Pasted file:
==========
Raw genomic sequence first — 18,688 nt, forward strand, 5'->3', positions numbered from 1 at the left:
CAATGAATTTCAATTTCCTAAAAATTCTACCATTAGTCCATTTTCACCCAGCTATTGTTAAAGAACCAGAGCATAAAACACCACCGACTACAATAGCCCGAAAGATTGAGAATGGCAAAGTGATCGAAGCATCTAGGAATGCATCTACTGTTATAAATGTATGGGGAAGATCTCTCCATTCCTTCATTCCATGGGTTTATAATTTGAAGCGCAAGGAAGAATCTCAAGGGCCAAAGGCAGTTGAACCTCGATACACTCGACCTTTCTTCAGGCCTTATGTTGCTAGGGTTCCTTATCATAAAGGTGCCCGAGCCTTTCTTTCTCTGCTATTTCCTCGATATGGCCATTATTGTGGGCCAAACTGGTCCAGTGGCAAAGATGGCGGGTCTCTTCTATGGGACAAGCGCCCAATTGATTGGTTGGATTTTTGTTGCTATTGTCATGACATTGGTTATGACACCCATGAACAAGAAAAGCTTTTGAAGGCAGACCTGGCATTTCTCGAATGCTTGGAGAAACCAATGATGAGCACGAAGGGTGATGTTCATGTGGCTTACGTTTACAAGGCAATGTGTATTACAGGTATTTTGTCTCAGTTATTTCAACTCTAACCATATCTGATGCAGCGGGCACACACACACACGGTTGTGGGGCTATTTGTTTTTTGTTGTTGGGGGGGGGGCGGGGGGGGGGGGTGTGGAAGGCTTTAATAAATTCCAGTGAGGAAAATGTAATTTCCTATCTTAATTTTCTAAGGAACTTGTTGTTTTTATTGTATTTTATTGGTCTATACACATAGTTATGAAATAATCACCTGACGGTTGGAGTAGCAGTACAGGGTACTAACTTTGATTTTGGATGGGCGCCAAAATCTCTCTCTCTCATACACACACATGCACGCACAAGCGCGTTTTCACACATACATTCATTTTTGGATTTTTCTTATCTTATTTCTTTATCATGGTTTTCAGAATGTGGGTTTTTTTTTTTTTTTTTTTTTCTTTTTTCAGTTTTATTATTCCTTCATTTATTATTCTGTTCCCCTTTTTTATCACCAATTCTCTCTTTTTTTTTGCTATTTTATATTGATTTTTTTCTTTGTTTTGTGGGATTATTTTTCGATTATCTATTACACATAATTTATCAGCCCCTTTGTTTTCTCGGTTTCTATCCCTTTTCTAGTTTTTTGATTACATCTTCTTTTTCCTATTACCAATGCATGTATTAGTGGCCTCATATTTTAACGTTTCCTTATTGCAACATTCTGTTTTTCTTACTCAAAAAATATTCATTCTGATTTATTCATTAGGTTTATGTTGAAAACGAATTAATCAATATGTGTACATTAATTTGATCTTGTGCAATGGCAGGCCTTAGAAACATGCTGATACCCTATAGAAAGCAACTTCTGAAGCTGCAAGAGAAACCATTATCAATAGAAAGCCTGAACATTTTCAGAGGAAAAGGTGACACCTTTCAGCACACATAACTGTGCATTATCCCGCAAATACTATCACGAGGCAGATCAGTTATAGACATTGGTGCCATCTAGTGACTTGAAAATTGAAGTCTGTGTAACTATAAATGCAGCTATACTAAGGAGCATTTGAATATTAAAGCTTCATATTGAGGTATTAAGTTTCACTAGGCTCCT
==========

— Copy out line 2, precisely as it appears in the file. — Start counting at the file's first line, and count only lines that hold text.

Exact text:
CAATGAATTTCAATTTCCTAAAAATTCTACCATTAGTCCATTTTCACCCAGCTATTGTTAAAGAACCAGAGCATAAAACACCACCGACTACAATAGCCCGAAAGATTGAGAATGGCAAAGTGATCGAAGCATCTAGGAATGCATCTACTGTTATAAATGTATGGGGAAGATCTCTCCATTCCTTCATTCCATGGGTTTATAATTTGAAGCGCAAGGAAGAATCTCAAGGGCCAAAGGCAGTTGAACCTCGATACACTCGACCTTTCTTCAGGCCTTATGTTGCTAGGGTTCCTTATCATAAAGGTGCCCGAGCCTTTCTTTCTCTGCTATTTCCTCGATATGGCCATTATTGTGGGCCAAACTGGTCCAGTGGCAAAGATGGCGGGTCTCTTCTATGGGACAAGCGCCCAATTGATTGGTTGGATTTTTGTTGCTATTGTCATGACATTGGTTATGACACCCATGAACAAGAAAAGCTTTTGAAGGCAGACCTGGCATTTCTCGAATGCTTGGAGAAACCAATGATGAGCACGAAGGGTGATGTTCATGTGGCTTACGTTTACAAGGCAATGTGTATTACAGGTATTTTGTCTCAGTTATTTCAACTCTAACCATATCTGATGCAGCGGGCACACACACACACGGTTGTGGGGCTATTTGTTTTTTGTTGTTGGGGGGGGGGCGGGGGGGGGGGGTGTGGAAGGCTTTAATAAATTCCAGTGAGGAAAATGTAATTTCCTATCTTAATTTTCTAAGGAACTTGTTGTTTTTATTGTATTTTATTGGTCTATACACATAGTTATGAAATAATCACCTGACGGTTGGAGTAGCAGTACAGGGTACTAACTTTGATTTTGGATGGGCGCCAAAATCTCTCTCTCTCATACACACACATGCACGCACAAGCGCGTTTTCACACATACATTCATTTTTGGATTTTTCTTATCTTATTTCTTTATCATGGTTTTCAGAATGTGGGTTTTTTTTTTTTTTTTTTTTTCTTTTTTCAGTTTTATTATTCCTTCATTTATTATTCTGTTCCCCTTTTTTATCACCAATTCTCTCTTTTTTTTTGCTATTTTATATTGATTTTTTTCTTTGTTTTGTGGGATTATTTTTCGATTATCTATTACACATAATTTATCAGCCCCTTTGTTTTCTCGGTTTCTATCCCTTTTCTAGTTTTTTGATTACATCTTCTTTTTCCTATTACCAATGCATGTATTAGTGGCCTCATATTTTAACGTTTCCTTATTGCAACATTCTGTTTTTCTTACTCAAAAAATATTCATTCTGATTTATTCATTAGGTTTATGTTGAAAACGAATTAATCAATATGTGTACATTAATTTGATCTTGTGCAATGGCAGGCCTTAGAAACATGCTGATACCCTATAGAAAGCAACTTCTGAAGCTGCAAGAGAAACCATTATCAATAGAAAGCCTGAACATTTTCAGAGGAAAAGGTGACACCTTTCAGCACACATAACTGTGCATTATCCCGCAAATACTATCACGAGGCAGATCAGTTATAGACATTGGTGCCATCTAGTGACTTGAAAATTGAAGTCTGTGTAACTATAAATGCAGCTATACTAAGGAGCATTTGAATATTAAAGCTTCATATTGAGGTATTAAGTTTCACTAGGCTCCT